A March 2017 Student Panel monthly survey shows last year’s trend on student finances is still in force: A significant number of college students manage to starve off debt by tapping into a variety of sources to pay for their education and living expenses, including grants/scholarships and working.
At present, 38% of all students said they have no debt from loans, although only 27% of them expect to still be loan-free by the time they graduate, indicating some expect to borrow before they’re done with school, whether through a student loan program, private bank loan, or a loan from friends or family. Once they have a diploma, only 24% (which includes some in graduate/professional programs) said they’ll owe more than $30,000.
However, students aren’t relying solely on loans to get them through school. In fact, the majority of students said they receive grants and scholarships they don’t need to pay back—56% from governmental or institutional sources, 17% from private sources—although younger students reap a bigger share than older students. Almost 90% of students apply their financial aid to tuition, 51% to course materials, and 49% to room and board or rent.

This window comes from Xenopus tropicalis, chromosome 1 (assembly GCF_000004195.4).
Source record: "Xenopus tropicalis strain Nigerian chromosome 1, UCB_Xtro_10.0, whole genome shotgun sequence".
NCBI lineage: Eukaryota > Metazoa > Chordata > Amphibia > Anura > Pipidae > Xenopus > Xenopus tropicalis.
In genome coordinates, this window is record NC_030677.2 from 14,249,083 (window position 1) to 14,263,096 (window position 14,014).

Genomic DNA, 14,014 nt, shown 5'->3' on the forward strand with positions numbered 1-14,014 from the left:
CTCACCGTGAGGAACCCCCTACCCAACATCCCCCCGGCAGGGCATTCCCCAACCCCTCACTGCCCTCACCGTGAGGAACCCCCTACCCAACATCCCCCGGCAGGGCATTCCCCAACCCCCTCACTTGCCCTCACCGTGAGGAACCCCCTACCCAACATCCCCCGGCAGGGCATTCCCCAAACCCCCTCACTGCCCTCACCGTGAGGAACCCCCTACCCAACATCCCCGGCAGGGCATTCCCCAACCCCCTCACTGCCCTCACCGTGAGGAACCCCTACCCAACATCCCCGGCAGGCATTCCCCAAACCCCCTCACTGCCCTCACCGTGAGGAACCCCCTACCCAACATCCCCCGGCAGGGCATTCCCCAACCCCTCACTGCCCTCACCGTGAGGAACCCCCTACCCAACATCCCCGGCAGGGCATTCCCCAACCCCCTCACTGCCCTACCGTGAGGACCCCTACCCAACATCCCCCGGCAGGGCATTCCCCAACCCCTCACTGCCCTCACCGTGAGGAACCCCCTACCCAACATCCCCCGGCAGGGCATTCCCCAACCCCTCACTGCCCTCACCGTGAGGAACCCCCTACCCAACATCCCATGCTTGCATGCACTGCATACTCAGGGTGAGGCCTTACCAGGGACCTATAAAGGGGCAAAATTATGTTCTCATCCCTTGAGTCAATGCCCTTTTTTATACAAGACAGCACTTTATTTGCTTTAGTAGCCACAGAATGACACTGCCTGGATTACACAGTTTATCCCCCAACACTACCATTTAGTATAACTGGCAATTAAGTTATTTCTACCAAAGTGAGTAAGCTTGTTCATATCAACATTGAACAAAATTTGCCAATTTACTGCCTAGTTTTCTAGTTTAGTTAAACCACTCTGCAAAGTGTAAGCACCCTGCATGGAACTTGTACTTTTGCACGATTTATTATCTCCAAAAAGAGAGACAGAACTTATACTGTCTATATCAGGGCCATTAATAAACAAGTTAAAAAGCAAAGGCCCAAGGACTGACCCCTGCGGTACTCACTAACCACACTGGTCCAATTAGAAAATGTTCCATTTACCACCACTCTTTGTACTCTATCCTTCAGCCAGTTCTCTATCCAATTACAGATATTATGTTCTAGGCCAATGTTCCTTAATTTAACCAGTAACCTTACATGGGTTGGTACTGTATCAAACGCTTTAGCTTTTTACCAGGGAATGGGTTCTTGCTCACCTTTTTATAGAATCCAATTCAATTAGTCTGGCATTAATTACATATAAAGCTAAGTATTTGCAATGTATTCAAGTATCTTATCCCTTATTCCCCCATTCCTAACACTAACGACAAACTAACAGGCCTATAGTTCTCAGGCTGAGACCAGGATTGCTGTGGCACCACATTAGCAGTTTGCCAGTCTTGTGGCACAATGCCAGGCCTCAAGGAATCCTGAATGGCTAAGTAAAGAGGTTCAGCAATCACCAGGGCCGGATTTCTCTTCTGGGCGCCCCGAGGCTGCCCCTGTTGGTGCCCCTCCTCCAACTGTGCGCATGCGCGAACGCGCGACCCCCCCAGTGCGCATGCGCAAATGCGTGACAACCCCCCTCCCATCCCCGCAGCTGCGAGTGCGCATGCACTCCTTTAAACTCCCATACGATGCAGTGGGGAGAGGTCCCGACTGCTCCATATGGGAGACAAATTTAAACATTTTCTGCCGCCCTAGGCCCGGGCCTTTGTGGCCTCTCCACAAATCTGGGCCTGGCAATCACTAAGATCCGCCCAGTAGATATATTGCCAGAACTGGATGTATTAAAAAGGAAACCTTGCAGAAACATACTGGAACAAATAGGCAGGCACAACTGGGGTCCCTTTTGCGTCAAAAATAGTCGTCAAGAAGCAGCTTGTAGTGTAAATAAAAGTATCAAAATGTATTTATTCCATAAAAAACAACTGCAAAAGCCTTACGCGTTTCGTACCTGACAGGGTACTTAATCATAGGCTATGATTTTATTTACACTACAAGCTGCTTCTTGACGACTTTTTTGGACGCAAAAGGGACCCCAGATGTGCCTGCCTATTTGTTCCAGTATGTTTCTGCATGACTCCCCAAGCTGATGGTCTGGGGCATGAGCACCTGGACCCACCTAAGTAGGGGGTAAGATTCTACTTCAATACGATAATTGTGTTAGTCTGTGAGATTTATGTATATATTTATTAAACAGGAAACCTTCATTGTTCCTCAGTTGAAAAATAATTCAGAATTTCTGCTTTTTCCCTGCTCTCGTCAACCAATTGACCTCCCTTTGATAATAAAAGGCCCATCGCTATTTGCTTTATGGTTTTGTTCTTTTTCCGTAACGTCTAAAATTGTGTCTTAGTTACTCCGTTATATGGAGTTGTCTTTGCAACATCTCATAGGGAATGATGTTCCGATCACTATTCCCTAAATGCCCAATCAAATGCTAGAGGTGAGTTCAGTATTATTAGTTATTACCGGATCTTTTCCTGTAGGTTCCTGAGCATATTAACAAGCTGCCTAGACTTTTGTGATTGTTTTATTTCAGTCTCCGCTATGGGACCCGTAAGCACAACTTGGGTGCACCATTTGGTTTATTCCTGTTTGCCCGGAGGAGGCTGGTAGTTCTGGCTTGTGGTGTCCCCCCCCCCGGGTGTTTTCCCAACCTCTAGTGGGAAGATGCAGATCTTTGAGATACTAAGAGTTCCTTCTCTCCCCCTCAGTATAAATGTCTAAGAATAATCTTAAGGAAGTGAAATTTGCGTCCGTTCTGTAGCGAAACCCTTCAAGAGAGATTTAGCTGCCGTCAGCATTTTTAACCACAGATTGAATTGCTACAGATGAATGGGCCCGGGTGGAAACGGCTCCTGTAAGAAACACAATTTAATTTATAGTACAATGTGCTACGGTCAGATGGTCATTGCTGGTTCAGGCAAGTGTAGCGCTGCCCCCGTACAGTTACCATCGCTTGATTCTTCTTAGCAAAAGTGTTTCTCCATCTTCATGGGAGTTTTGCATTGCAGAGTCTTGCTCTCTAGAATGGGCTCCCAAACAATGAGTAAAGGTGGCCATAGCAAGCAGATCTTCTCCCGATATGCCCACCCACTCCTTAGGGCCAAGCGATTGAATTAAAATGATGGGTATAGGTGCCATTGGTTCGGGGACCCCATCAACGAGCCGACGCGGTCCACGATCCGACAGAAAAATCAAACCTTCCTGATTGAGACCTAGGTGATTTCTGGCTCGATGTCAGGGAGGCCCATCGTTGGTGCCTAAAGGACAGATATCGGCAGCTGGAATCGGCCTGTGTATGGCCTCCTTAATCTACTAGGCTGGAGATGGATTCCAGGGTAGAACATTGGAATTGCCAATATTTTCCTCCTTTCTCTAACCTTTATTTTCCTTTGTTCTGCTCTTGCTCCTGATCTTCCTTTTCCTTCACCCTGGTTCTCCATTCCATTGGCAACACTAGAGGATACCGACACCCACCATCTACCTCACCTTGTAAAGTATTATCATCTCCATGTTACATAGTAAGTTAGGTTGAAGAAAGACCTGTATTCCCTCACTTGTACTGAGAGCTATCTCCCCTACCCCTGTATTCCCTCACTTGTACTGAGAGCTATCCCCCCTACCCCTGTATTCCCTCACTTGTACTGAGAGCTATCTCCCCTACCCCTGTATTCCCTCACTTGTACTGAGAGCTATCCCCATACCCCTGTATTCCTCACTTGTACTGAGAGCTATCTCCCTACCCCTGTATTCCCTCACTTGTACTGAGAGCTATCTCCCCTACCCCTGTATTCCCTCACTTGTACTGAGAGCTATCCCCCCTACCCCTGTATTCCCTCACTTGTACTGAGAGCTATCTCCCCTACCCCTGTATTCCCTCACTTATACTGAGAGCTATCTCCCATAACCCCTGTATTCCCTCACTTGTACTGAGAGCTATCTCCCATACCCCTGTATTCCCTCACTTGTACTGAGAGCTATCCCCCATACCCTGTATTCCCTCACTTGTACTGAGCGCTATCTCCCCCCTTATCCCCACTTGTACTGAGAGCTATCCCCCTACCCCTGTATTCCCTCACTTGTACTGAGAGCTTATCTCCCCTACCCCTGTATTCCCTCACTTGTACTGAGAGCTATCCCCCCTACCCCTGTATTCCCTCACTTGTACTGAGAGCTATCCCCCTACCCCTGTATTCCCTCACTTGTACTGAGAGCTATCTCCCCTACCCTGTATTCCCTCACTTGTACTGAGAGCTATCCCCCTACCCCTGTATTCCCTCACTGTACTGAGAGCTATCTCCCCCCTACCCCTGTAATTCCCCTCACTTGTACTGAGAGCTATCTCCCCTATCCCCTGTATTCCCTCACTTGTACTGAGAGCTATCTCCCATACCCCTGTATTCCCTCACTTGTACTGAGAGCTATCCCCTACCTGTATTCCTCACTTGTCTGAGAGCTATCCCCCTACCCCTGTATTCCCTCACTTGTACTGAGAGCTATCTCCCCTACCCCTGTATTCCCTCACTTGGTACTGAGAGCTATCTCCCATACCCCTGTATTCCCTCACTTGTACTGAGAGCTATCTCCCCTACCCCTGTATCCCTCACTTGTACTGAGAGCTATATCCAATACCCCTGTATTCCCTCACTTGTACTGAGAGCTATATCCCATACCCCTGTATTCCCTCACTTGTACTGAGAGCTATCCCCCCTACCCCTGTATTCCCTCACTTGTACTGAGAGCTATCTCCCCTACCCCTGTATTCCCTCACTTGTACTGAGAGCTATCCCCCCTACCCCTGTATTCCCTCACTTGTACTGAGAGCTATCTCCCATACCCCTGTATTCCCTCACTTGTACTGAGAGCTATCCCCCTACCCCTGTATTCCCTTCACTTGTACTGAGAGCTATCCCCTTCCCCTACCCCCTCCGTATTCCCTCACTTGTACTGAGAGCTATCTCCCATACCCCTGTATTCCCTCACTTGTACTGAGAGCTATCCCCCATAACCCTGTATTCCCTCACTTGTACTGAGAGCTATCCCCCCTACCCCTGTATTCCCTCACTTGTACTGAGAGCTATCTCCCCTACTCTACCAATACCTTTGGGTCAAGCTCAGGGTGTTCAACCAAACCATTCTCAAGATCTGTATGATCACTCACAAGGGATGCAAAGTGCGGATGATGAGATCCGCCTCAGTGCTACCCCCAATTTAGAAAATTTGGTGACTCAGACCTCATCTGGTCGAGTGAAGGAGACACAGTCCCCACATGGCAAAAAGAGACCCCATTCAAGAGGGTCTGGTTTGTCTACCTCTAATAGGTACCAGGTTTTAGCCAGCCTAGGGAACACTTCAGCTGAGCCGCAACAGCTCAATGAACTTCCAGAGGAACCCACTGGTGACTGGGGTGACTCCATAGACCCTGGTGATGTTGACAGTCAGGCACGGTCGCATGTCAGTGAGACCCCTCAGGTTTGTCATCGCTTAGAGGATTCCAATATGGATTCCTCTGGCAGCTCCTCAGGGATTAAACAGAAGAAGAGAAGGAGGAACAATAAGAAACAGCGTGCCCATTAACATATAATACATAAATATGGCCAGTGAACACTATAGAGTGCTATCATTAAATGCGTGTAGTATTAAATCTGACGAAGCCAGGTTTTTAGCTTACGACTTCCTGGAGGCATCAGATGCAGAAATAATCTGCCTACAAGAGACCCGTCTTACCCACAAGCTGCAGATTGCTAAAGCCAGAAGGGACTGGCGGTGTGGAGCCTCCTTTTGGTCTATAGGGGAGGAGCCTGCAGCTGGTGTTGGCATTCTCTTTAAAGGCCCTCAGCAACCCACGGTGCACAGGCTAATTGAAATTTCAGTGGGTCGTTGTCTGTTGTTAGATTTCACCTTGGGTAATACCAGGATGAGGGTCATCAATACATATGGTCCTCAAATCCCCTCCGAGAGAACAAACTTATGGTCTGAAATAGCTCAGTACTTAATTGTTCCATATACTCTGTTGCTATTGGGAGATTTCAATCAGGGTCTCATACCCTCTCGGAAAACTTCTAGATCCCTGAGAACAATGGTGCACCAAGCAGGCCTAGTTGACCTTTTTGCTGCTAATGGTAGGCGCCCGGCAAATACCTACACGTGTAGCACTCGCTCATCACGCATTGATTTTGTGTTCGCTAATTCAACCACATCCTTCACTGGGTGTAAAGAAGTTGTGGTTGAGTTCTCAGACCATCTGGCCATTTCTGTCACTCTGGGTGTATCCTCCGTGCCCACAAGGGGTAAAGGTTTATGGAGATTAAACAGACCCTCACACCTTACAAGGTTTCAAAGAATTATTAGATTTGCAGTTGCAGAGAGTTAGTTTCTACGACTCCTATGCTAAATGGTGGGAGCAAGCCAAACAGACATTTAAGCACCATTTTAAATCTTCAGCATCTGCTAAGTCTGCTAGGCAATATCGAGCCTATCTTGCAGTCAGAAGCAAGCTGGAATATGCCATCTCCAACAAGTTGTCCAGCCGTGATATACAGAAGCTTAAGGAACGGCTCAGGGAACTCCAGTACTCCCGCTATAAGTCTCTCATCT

Almost all students of traditional age (under 25) indicated that they are helped financially to some degree by their parents or other family members. Older students are less likely to have such support, not surprisingly, but some are able to take advantage of veterans benefits, employer reimbursements, or tax credits and deductions to cover some costs.
Most college students said think they’re able to handle their personal finances, with just 12% describing their money management skills as “poor” or “terrible.” But the ability to pay for necessary bills such as housing and food is often on their minds, with 71% admitting to varying levels of concern about it. Even more, some 85% are worried about whether they’ll be able to cover such expenses a year after they graduate.